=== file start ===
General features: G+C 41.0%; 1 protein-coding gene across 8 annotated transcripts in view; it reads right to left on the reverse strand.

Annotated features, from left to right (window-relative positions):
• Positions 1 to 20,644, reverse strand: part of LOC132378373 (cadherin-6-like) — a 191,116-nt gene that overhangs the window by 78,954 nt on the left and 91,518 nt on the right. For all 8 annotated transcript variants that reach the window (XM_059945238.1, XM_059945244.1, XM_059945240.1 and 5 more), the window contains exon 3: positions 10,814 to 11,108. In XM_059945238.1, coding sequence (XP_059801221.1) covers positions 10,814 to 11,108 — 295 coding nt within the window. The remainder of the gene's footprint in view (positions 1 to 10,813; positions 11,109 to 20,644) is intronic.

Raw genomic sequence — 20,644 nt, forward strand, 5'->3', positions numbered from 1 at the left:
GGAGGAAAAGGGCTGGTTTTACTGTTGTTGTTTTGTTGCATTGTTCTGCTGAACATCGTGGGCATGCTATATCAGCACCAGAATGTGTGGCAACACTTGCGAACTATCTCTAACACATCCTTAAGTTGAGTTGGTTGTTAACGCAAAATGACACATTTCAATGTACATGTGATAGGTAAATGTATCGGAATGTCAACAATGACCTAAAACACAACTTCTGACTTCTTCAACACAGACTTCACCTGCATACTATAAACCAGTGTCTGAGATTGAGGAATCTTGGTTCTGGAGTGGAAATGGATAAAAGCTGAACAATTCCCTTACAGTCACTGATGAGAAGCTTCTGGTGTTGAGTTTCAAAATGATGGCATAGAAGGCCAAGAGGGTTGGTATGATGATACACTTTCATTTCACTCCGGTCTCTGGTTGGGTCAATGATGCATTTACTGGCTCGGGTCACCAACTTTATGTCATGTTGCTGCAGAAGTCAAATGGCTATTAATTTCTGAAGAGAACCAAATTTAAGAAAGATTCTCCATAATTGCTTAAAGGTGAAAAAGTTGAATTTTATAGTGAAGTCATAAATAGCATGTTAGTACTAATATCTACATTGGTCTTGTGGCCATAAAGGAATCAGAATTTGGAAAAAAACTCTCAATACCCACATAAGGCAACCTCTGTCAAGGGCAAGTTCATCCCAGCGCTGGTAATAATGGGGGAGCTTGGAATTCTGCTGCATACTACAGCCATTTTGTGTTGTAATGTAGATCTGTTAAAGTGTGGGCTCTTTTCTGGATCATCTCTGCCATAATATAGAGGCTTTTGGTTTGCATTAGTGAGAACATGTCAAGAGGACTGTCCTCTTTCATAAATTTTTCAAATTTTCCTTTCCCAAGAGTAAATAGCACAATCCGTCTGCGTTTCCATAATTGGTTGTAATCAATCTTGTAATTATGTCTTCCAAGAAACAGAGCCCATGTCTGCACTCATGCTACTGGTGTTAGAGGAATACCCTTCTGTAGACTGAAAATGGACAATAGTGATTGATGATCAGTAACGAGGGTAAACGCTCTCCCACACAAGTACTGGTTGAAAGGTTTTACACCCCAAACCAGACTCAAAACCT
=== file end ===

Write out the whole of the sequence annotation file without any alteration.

General features: G+C 41.0%; 1 protein-coding gene across 8 annotated transcripts in view; it reads right to left on the reverse strand.

Annotated features, from left to right (window-relative positions):
• Positions 1 to 20,644, reverse strand: part of LOC132378373 (cadherin-6-like) — a 191,116-nt gene that overhangs the window by 78,954 nt on the left and 91,518 nt on the right. For all 8 annotated transcript variants that reach the window (XM_059945238.1, XM_059945244.1, XM_059945240.1 and 5 more), the window contains exon 3: positions 10,814 to 11,108. In XM_059945238.1, coding sequence (XP_059801221.1) covers positions 10,814 to 11,108 — 295 coding nt within the window. The remainder of the gene's footprint in view (positions 1 to 10,813; positions 11,109 to 20,644) is intronic.

Raw genomic sequence — 20,644 nt, forward strand, 5'->3', positions numbered from 1 at the left:
GGAGGAAAAGGGCTGGTTTTACTGTTGTTGTTTTGTTGCATTGTTCTGCTGAACATCGTGGGCATGCTATATCAGCACCAGAATGTGTGGCAACACTTGCGAACTATCTCTAACACATCCTTAAGTTGAGTTGGTTGTTAACGCAAAATGACACATTTCAATGTACATGTGATAGGTAAATGTATCGGAATGTCAACAATGACCTAAAACACAACTTCTGACTTCTTCAACACAGACTTCACCTGCATACTATAAACCAGTGTCTGAGATTGAGGAATCTTGGTTCTGGAGTGGAAATGGATAAAAGCTGAACAATTCCCTTACAGTCACTGATGAGAAGCTTCTGGTGTTGAGTTTCAAAATGATGGCATAGAAGGCCAAGAGGGTTGGTATGATGATACACTTTCATTTCACTCCGGTCTCTGGTTGGGTCAATGATGCATTTACTGGCTCGGGTCACCAACTTTATGTCATGTTGCTGCAGAAGTCAAATGGCTATTAATTTCTGAAGAGAACCAAATTTAAGAAAGATTCTCCATAATTGCTTAAAGGTGAAAAAGTTGAATTTTATAGTGAAGTCATAAATAGCATGTTAGTACTAATATCTACATTGGTCTTGTGGCCATAAAGGAATCAGAATTTGGAAAAAAACTCTCAATACCCACATAAGGCAACCTCTGTCAAGGGCAAGTTCATCCCAGCGCTGGTAATAATGGGGGAGCTTGGAATTCTGCTGCATACTACAGCCATTTTGTGTTGTAATGTAGATCTGTTAAAGTGTGGGCTCTTTTCTGGATCATCTCTGCCATAATATAGAGGCTTTTGGTTTGCATTAGTGAGAACATGTCAAGAGGACTGTCCTCTTTCATAAATTTTTCAAATTTTCCTTTCCCAAGAGTAAATAGCACAATCCGTCTGCGTTTCCATAATTGGTTGTAATCAATCTTGTAATTATGTCTTCCAAGAAACAGAGCCCATGTCTGCACTCATGCTACTGGTGTTAGAGGAATACCCTTCTGTAGACTGAAAATGGACAATAGTGATTGATGATCAGTAACGAGGGTAAACGCTCTCCCACACAAGTACTGGTTGAAAGGTTTTACACCCCAAACCAGACTCAAAACCT